Medical Malpractice Claims Over Opioid Abuse Continue to Rise
*This article was first published June 6th, 2018. Certain details have been updated to reflect new statistics and information.
Over the past few decades, opioid use has skyrocketed in the U.S. We use 80% of the world’s prescribed opioids, yet make up less than 5% of the world’s population. The Centers for Disease Control and Prevention (CDC) reports that roughly 130 people die in the U.S. every day from opioid overdoses.
The opioid crisis has led to an increase in medical malpractice claims involving opioid prescriptions. In fact, opioids are the subject of 24% of medical malpractice claims involving prescription medications, according to data from Coverys.
The Dangers of Opioids
The active ingredient in opioids is opium—the same addictive substance found in heroin. Thus, these drugs are addictive by nature. After repeated uses, the body begins to build up a tolerance to opioids, and a higher quantity of drugs is needed for the patient to experience the same effects.
Opioid users are also at risk for overdosing. Opioids slow the region of the brain that controls breathing. Taking too many can result in respiratory depression, which can be fatal.
How Can Opioid Prescription be Malpractice?
As the opioid crisis continues to worsen, medical malpractice claims regarding opioid prescriptions have become more common. In some cases, a patient might have a claim against a doctor or medical facility for improper administration of opioids. A study by the ECRI Institute found that 35% of adverse events involving opioids occurred because of improper administration during hospital stays. Combined with the fact that nearly 70% of those who have previously reported abusing opioids also claim a past drug problem with substances such as cocaine and various methamphetamine drugs, it is easy to see why so many advocates for opioid reform consider the application of these drugs to be reckless and, at times, negligent.
Improperly prescribing opioids could also be grounds for a medical malpractice claim. This might be the case if a doctor continues to prescribe opioids to a patient who no longer requires them more medical reasons. Failing to properly monitor patients after prescribing them opioids could also be considered negligent.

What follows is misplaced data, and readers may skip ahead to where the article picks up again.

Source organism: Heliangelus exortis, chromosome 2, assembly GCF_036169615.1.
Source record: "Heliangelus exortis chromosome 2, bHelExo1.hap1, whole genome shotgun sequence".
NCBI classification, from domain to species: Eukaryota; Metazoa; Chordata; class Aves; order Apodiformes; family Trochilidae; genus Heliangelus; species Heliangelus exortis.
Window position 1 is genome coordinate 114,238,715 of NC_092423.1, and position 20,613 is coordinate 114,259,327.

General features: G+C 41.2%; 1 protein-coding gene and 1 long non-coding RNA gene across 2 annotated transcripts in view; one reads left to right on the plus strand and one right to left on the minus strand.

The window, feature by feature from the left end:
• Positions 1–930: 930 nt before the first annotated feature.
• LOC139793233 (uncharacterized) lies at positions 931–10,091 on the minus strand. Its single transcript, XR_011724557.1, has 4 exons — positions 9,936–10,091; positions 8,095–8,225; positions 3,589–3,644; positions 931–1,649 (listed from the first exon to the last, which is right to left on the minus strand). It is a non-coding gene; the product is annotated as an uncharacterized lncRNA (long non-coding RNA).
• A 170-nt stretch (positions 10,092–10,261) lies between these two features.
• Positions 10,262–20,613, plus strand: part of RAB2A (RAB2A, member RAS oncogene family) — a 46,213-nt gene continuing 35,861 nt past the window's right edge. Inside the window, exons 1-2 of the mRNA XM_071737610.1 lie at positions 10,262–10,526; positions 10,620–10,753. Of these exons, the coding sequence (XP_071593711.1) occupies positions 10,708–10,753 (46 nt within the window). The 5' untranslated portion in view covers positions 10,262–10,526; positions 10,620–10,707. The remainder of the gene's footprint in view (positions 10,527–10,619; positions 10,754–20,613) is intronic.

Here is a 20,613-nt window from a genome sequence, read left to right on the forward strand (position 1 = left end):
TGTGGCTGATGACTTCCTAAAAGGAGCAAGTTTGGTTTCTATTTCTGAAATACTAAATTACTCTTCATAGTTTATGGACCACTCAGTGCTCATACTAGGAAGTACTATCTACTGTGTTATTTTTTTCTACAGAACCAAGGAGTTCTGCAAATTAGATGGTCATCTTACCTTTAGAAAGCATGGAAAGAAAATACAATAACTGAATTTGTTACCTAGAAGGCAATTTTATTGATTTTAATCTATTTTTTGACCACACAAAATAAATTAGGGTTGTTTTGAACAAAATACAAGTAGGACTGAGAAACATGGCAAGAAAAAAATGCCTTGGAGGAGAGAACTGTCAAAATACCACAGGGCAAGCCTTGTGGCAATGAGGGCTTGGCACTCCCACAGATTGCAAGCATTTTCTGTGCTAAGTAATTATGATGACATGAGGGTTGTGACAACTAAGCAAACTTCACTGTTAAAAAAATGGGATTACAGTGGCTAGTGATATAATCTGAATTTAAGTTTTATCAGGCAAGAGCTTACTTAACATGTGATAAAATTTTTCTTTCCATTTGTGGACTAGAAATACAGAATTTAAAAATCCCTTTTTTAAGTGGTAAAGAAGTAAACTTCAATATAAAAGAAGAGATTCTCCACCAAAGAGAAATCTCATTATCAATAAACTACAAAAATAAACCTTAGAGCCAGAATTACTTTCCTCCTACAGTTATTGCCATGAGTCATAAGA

If you believe a doctor or healthcare facility was negligent in prescribing or administering opioids, and that negligence directly contributed to an injury, you may have a medical malpractice claim. Seek the help of a personal injury attorney to learn what options you might have.
“Medical malpractice claims can be quite complex, so it is best to consult with a personal injury attorney as soon as possible to discuss your case,” said Attorney Walter Clark, founder of Walter Clark Legal Group.
Our firm has been handling personal injury cases throughout the California Low Desert and High Desert communities for over 30 years. With a 95% success rate, the California personal injury attorneys at Walter Clark Legal Group will fight to hold those responsible for your loss accountable and win compensation to cover medical bills, lost wages, and pain and suffering. If you have been injured by a drug and want to discuss your legal options, contact us today at (760) 777-7777 for a free consultation with an experienced personal injury lawyer. We have offices in Indio, Rancho Mirage, Victorville, El Centro, and Yucca Valley, and represent clients through the entire California Low Desert and High Desert communities.
DISCLAIMER: The Walter Clark Legal Group blog is intended for general information purposes only and is not intended as legal or medical advice. References to laws are based on general legal practices and vary by location. Information reported comes from secondary news sources. We do handle these types of cases, but whether or not the individuals and/or loved ones involved in these accidents choose to be represented by a law firm is a personal choice we respect. Should you find any of the information incorrect, we welcome you to contact us with corrections.